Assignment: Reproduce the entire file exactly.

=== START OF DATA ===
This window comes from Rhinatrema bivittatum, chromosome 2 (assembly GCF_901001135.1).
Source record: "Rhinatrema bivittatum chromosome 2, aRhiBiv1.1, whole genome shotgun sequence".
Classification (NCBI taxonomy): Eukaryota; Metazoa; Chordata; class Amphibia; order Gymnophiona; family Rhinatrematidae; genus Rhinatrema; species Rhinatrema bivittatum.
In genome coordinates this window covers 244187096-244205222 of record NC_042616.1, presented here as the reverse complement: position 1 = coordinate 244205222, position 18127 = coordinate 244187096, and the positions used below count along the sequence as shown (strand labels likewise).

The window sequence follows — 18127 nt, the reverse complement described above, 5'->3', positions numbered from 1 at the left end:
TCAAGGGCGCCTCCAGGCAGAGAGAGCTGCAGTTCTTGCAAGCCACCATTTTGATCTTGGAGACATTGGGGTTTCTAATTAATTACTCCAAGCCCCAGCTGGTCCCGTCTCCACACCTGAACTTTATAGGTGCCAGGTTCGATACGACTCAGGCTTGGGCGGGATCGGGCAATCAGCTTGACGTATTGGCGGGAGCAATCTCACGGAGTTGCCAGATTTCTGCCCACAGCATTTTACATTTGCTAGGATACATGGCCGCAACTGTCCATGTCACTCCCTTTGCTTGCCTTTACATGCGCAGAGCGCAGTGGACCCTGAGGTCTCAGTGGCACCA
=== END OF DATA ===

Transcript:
This window comes from Rhinatrema bivittatum, chromosome 2 (assembly GCF_901001135.1).
Source record: "Rhinatrema bivittatum chromosome 2, aRhiBiv1.1, whole genome shotgun sequence".
Classification (NCBI taxonomy): Eukaryota; Metazoa; Chordata; class Amphibia; order Gymnophiona; family Rhinatrematidae; genus Rhinatrema; species Rhinatrema bivittatum.
In genome coordinates this window covers 244187096-244205222 of record NC_042616.1, presented here as the reverse complement: position 1 = coordinate 244205222, position 18127 = coordinate 244187096, and the positions used below count along the sequence as shown (strand labels likewise).

The window sequence follows — 18127 nt, the reverse complement described above, 5'->3', positions numbered from 1 at the left end:
TCAAGGGCGCCTCCAGGCAGAGAGAGCTGCAGTTCTTGCAAGCCACCATTTTGATCTTGGAGACATTGGGGTTTCTAATTAATTACTCCAAGCCCCAGCTGGTCCCGTCTCCACACCTGAACTTTATAGGTGCCAGGTTCGATACGACTCAGGCTTGGGCGGGATCGGGCAATCAGCTTGACGTATTGGCGGGAGCAATCTCACGGAGTTGCCAGATTTCTGCCCACAGCATTTTACATTTGCTAGGATACATGGCCGCAACTGTCCATGTCACTCCCTTTGCTTGCCTTTACATGCGCAGAGCGCAGTGGACCCTGAGGTCTCAGTGGCACCA